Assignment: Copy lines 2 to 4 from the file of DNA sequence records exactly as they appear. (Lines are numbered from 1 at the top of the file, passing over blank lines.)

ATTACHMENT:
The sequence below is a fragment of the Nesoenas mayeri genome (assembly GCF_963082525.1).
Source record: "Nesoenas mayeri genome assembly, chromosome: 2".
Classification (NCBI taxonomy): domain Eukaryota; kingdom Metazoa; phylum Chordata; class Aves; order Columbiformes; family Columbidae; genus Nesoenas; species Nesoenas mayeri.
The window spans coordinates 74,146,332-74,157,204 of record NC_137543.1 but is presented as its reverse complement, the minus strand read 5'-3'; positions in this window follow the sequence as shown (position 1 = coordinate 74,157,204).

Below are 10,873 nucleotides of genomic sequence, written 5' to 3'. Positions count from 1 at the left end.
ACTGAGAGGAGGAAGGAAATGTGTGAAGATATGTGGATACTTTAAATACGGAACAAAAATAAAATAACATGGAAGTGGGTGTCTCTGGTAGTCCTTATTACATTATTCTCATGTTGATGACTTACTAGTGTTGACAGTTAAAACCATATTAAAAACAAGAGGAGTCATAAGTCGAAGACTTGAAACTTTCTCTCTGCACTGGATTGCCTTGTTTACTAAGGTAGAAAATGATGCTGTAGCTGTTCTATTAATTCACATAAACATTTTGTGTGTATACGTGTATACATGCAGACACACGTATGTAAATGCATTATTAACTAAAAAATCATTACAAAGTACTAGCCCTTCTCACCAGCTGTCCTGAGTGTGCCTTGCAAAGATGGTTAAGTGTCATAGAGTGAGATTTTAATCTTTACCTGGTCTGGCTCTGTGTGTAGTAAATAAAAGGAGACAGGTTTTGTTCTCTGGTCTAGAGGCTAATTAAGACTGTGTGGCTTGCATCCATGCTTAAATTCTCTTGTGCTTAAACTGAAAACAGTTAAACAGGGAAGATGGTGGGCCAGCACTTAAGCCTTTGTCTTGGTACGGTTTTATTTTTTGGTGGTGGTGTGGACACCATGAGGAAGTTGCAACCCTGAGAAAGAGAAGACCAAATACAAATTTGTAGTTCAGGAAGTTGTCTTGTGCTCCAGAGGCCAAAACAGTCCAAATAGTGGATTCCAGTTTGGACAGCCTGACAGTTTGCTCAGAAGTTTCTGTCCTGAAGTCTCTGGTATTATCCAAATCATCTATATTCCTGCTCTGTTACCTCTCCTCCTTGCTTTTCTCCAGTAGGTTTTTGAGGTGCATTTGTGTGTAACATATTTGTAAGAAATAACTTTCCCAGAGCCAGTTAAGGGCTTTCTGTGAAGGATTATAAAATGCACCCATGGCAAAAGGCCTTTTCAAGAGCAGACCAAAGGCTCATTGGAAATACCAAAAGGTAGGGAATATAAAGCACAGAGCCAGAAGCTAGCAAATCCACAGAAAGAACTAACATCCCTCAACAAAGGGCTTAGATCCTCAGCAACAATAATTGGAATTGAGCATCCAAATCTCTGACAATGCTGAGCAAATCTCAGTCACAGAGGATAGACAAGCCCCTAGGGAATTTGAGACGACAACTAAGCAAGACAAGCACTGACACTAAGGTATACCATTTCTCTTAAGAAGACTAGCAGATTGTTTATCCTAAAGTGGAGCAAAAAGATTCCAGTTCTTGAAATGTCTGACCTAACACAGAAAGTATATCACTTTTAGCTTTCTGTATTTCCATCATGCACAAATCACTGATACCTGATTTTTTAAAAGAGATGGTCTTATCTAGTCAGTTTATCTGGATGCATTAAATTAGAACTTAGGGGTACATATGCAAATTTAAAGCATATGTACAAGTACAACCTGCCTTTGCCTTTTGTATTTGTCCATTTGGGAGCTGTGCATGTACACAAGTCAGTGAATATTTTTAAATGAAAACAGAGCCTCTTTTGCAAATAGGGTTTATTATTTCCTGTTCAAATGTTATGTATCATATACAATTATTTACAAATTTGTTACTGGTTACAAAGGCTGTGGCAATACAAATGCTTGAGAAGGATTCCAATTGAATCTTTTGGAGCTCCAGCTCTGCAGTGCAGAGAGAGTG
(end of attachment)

Source record: "Nesoenas mayeri genome assembly, chromosome: 2".
Classification (NCBI taxonomy): domain Eukaryota; kingdom Metazoa; phylum Chordata; class Aves; order Columbiformes; family Columbidae; genus Nesoenas; species Nesoenas mayeri.
The window spans coordinates 74,146,332-74,157,204 of record NC_137543.1 but is presented as its reverse complement, the minus strand read 5'-3'; positions in this window follow the sequence as shown (position 1 = coordinate 74,157,204).